This Is The End: Awesome or Lame?

“What just happened?” I think that was my immediate reaction after seeing This Is The End.

When I first saw the trailer for this movie, I kind of had a feeling that I’d be walking out of the theater saying, “Uh, what?” I mean, we’ve seen the apocalypse concept before, but this movie just looked absolutely ridiculous. And when a movie looks ridiculous, there are only two options for its outcome—either it’ll be really funny or really lame. Now having seen it, I feel like I almost don’t know how to describe it. It’s a comedy, yes, but there’s a lot going on. Cameos, violence, Hollywood satire, CGI penises, biblical references. It’s very WTF when you sit back and think about it. Surprisingly, it’s funny as hell. Discuss? Of course!

Here’s how Sony describes the plot: “The comedy This Is The End follows six friends trapped in a house after a series of strange and catastrophic events devastate Los Angeles. As the world unravels outside, dwindling supplies and cabin fever threaten to tear apart the friendships inside. Eventually, they are forced to leave the house, facing their fate and the true meaning of friendship and redemption.”

This Is The End, directed by Evan Goldberg and Seth Rogen, is based on a short “Jay and Seth vs. the Apocalypse,” which I’ve never seen, so I can’t make any comparisons, but I believe it has a similar premise. The story is pretty simple to comprehend from the trailer alone. Jay Baruchel visits his friend, Seth Rogen. The two have grown apart ever since Rogen started hanging out with his “Los Angeles friends,” consisting of James Franco, Jonah Hill, and Craig Ferguson (At one point, I felt like this was almost too intimate a look inside their friendship, but then I remembered that these guys are comedians to the core). Rogen eventually talks Baruchel into going to a party at James Franco’s new house, where they hang out with the aforementioned “Los Angeles friends” and other celebrities. And then the world goes to all hell—rapture-style—with all of the good people being sucked up to Heaven while the people left behind are subjected to death, destruction, and Satan’s massive dick.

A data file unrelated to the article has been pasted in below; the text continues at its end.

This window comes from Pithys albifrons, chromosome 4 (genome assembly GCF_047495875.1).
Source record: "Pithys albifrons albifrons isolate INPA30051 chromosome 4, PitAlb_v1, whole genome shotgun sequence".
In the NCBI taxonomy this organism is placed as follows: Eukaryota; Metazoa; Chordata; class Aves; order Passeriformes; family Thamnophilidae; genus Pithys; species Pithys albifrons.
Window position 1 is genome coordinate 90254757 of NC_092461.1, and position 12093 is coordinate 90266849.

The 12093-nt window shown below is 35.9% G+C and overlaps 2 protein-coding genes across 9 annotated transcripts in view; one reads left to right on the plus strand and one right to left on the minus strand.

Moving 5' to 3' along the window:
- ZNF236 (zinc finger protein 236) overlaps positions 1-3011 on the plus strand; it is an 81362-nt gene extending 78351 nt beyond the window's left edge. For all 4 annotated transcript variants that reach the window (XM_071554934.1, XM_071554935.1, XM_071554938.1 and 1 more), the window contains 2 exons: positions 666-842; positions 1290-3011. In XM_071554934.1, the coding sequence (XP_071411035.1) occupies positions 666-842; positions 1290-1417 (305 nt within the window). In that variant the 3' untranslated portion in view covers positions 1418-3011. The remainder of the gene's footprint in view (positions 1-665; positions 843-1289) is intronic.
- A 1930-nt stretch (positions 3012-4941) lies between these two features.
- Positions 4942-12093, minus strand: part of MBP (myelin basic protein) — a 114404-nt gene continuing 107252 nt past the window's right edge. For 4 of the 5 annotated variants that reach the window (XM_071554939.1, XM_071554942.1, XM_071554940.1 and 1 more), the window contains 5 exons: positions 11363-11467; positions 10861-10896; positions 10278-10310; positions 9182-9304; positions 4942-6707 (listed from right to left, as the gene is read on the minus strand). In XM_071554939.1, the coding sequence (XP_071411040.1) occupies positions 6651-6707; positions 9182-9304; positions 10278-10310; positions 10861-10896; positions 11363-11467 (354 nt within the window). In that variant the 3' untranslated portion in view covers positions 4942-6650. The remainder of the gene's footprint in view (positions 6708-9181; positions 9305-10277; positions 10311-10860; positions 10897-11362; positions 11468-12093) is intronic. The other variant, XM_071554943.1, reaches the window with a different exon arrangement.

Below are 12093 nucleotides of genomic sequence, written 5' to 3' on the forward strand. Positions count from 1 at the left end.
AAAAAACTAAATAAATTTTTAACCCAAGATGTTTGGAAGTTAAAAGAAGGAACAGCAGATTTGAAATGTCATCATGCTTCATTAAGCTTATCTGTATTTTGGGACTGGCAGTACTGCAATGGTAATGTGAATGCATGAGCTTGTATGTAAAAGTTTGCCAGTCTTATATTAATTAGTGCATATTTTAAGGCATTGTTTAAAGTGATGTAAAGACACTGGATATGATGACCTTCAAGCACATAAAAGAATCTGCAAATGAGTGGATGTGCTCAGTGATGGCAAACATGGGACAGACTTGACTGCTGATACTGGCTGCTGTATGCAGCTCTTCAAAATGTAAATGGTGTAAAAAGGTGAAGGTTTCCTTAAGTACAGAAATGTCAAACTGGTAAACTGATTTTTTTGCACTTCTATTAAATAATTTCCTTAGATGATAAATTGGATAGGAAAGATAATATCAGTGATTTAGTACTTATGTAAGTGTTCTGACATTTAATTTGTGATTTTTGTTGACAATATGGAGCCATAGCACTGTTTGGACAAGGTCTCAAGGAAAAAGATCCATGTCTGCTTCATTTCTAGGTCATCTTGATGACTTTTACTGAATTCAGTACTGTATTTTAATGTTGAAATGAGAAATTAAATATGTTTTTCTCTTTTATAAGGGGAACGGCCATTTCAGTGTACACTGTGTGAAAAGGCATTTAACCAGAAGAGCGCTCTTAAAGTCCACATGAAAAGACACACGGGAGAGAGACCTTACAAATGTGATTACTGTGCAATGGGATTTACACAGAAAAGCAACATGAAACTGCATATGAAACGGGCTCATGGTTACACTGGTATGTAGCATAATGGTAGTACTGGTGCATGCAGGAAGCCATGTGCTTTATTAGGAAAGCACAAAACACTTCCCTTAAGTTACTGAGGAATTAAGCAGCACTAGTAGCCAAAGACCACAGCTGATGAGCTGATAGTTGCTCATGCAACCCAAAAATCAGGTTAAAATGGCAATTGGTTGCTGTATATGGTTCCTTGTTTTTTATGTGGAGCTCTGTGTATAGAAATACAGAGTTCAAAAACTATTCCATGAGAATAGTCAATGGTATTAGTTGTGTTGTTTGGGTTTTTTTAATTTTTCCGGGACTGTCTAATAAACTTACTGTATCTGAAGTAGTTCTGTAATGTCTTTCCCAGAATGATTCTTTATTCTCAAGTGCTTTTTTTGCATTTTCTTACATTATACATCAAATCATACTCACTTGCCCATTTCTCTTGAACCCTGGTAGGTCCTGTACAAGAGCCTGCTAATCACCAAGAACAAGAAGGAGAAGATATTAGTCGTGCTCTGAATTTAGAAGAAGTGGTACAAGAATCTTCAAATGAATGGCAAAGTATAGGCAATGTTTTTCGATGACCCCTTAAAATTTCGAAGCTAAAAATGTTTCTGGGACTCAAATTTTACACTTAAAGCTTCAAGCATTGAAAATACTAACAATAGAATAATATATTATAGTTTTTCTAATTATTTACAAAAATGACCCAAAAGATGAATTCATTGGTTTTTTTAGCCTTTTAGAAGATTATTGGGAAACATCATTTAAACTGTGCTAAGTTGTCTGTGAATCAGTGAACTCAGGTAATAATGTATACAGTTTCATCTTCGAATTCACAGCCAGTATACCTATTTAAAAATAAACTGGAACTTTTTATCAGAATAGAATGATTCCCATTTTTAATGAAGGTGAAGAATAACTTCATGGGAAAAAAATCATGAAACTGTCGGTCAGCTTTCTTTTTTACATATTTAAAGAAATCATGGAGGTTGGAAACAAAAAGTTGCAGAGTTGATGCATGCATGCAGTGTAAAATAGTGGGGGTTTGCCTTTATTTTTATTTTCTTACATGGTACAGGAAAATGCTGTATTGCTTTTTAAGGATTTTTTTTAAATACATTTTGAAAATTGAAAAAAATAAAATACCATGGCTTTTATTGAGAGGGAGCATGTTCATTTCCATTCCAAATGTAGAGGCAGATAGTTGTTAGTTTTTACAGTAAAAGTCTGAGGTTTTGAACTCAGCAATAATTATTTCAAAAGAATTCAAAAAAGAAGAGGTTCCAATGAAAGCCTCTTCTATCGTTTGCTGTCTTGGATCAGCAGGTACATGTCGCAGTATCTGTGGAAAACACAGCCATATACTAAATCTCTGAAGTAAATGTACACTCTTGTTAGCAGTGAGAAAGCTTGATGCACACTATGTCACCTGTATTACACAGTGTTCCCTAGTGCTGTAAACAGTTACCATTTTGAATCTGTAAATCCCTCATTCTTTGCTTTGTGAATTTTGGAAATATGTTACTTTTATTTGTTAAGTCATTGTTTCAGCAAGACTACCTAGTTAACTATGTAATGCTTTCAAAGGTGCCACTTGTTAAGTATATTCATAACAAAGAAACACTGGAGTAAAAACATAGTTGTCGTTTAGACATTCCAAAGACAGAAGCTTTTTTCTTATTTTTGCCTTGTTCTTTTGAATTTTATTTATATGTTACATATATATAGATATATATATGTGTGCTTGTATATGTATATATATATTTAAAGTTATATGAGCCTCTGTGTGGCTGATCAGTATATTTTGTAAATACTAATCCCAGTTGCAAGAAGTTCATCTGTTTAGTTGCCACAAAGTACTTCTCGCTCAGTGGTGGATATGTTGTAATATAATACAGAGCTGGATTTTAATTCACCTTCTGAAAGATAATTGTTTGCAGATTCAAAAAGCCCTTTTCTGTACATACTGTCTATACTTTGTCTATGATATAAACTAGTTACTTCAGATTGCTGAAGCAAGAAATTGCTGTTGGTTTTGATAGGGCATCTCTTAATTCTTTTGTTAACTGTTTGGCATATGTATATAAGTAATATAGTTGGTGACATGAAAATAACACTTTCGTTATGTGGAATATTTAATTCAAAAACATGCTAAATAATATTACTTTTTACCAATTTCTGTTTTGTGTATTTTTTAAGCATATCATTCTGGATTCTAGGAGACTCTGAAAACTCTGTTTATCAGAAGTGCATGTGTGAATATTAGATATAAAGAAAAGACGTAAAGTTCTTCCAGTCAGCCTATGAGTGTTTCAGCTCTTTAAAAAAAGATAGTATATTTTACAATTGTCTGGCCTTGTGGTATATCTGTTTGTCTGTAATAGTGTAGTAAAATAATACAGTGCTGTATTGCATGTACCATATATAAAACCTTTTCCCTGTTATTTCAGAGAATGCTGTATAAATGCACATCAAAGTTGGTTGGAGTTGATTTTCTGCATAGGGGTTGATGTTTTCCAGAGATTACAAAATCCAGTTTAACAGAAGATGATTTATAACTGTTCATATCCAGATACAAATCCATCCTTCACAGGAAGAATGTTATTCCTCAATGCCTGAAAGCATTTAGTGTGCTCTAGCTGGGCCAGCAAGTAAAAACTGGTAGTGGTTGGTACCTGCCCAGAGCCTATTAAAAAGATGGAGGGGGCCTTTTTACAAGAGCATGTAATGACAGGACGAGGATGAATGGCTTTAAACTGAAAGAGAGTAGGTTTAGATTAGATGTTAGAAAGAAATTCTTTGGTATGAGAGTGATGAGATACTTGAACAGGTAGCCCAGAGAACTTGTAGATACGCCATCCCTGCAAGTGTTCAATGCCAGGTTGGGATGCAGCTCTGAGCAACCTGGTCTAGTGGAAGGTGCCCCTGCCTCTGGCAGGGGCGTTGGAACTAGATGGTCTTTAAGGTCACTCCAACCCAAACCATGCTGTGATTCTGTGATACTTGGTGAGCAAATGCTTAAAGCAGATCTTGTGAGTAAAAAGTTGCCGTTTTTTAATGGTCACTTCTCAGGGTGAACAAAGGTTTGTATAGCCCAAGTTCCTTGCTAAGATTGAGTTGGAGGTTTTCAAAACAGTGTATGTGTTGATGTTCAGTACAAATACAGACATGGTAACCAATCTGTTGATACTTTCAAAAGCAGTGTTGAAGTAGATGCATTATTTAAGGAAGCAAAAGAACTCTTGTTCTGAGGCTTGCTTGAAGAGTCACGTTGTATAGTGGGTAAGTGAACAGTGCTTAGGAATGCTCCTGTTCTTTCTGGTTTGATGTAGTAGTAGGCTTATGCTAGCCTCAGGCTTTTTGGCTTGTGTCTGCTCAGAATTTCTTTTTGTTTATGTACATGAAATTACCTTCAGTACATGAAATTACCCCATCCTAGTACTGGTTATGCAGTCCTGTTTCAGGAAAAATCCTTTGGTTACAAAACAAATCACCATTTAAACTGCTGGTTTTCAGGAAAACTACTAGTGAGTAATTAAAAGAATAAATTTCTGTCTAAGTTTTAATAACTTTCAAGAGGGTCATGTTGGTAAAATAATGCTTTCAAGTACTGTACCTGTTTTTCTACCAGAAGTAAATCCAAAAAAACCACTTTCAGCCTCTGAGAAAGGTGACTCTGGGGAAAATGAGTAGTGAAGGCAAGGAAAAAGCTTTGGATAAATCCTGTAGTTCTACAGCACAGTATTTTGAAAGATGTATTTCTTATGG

Now, the movie breaks standard plot format by having its actors play themselves in a fictitious story, and quite frankly, this works really well. Not only do the actors have the chance to emphasize their funny group dynamic, but they also get to poke fun at themselves by hyperbolizing the very characteristics that some people hate about them. For example, James Franco acts like an artistic douchebag who surrounds himself with mementos of his work. Also, by having the actors act like caricatures of themselves, it makes them seem down-to-earth and so much more self-aware (Take notes, Gwyneth Paltrow). Like I would much rather watch Seth Rogen play himself than pretend to be a character who’s really just another version of Seth Rogen. Know what I mean?

Any way, the heart of This Is The End is the bromance between Baruchel and Rogen. And you can’t go wrong with bromance. I was very impressed with how the writers stuck with this story, too, considering how many various subplots and comedic devices were sprinkled around it (especially because comedy writers are notorious for losing their message halfway through the movie). I think the reason why the tender moments between Baruchel and Rogen work so nicely is because they’re realistic in a movie that is clearly meant to be ridiculous. Essentially, it balances the crazy shitstorm that is the rest of the movie, making it a well-rounded comedy.